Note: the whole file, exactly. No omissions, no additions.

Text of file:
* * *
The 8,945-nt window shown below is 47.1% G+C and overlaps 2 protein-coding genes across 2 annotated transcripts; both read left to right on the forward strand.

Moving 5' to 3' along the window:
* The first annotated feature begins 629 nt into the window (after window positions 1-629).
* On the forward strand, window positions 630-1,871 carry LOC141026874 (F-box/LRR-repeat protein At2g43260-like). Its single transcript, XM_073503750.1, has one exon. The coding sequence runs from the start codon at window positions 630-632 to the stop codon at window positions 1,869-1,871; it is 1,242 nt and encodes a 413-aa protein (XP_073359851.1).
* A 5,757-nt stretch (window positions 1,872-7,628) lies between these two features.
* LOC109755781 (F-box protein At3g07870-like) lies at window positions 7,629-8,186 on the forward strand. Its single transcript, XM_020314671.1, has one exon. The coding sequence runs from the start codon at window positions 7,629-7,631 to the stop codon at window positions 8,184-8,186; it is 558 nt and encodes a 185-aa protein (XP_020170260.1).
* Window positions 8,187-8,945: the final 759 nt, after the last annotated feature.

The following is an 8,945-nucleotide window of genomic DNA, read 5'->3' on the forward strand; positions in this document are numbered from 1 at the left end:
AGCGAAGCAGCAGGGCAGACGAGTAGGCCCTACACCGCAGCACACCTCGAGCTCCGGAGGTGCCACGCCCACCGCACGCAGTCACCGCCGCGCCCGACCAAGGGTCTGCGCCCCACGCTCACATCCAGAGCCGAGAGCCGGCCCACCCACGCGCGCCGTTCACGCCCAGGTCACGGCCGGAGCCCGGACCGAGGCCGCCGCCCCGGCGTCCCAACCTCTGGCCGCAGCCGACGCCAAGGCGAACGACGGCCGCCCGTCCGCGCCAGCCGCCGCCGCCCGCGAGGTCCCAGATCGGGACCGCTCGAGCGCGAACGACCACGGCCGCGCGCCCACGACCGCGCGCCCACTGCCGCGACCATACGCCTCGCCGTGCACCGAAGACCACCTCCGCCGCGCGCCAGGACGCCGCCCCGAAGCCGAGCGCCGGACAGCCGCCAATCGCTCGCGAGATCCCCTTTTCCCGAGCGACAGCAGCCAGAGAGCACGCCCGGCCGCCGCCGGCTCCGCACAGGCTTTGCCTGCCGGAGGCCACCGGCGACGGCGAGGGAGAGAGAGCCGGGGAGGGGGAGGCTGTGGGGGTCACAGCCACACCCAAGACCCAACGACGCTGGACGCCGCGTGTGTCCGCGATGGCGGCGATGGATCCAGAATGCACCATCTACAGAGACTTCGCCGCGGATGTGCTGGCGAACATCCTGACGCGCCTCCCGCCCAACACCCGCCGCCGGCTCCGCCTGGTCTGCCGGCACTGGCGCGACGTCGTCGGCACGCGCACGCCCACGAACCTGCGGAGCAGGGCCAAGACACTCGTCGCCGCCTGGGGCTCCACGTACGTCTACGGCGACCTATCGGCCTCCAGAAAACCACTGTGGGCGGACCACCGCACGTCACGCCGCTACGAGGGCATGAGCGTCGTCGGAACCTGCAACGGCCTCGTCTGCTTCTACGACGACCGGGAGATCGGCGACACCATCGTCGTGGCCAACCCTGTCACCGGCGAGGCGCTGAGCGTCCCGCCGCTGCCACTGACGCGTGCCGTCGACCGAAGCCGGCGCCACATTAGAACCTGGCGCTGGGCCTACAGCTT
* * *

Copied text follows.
The 8,945-nt window shown below is 47.1% G+C and overlaps 2 protein-coding genes across 2 annotated transcripts; both read left to right on the forward strand.

Moving 5' to 3' along the window:
* The first annotated feature begins 629 nt into the window (after window positions 1-629).
* On the forward strand, window positions 630-1,871 carry LOC141026874 (F-box/LRR-repeat protein At2g43260-like). Its single transcript, XM_073503750.1, has one exon. The coding sequence runs from the start codon at window positions 630-632 to the stop codon at window positions 1,869-1,871; it is 1,242 nt and encodes a 413-aa protein (XP_073359851.1).
* A 5,757-nt stretch (window positions 1,872-7,628) lies between these two features.
* LOC109755781 (F-box protein At3g07870-like) lies at window positions 7,629-8,186 on the forward strand. Its single transcript, XM_020314671.1, has one exon. The coding sequence runs from the start codon at window positions 7,629-7,631 to the stop codon at window positions 8,184-8,186; it is 558 nt and encodes a 185-aa protein (XP_020170260.1).
* Window positions 8,187-8,945: the final 759 nt, after the last annotated feature.

The following is an 8,945-nucleotide window of genomic DNA, read 5'->3' on the forward strand; positions in this document are numbered from 1 at the left end:
AGCGAAGCAGCAGGGCAGACGAGTAGGCCCTACACCGCAGCACACCTCGAGCTCCGGAGGTGCCACGCCCACCGCACGCAGTCACCGCCGCGCCCGACCAAGGGTCTGCGCCCCACGCTCACATCCAGAGCCGAGAGCCGGCCCACCCACGCGCGCCGTTCACGCCCAGGTCACGGCCGGAGCCCGGACCGAGGCCGCCGCCCCGGCGTCCCAACCTCTGGCCGCAGCCGACGCCAAGGCGAACGACGGCCGCCCGTCCGCGCCAGCCGCCGCCGCCCGCGAGGTCCCAGATCGGGACCGCTCGAGCGCGAACGACCACGGCCGCGCGCCCACGACCGCGCGCCCACTGCCGCGACCATACGCCTCGCCGTGCACCGAAGACCACCTCCGCCGCGCGCCAGGACGCCGCCCCGAAGCCGAGCGCCGGACAGCCGCCAATCGCTCGCGAGATCCCCTTTTCCCGAGCGACAGCAGCCAGAGAGCACGCCCGGCCGCCGCCGGCTCCGCACAGGCTTTGCCTGCCGGAGGCCACCGGCGACGGCGAGGGAGAGAGAGCCGGGGAGGGGGAGGCTGTGGGGGTCACAGCCACACCCAAGACCCAACGACGCTGGACGCCGCGTGTGTCCGCGATGGCGGCGATGGATCCAGAATGCACCATCTACAGAGACTTCGCCGCGGATGTGCTGGCGAACATCCTGACGCGCCTCCCGCCCAACACCCGCCGCCGGCTCCGCCTGGTCTGCCGGCACTGGCGCGACGTCGTCGGCACGCGCACGCCCACGAACCTGCGGAGCAGGGCCAAGACACTCGTCGCCGCCTGGGGCTCCACGTACGTCTACGGCGACCTATCGGCCTCCAGAAAACCACTGTGGGCGGACCACCGCACGTCACGCCGCTACGAGGGCATGAGCGTCGTCGGAACCTGCAACGGCCTCGTCTGCTTCTACGACGACCGGGAGATCGGCGACACCATCGTCGTGGCCAACCCTGTCACCGGCGAGGCGCTGAGCGTCCCGCCGCTGCCACTGACGCGTGCCGTCGACCGAAGCCGGCGCCACATTAGAACCTGGCGCTGGGCCTACAGCTT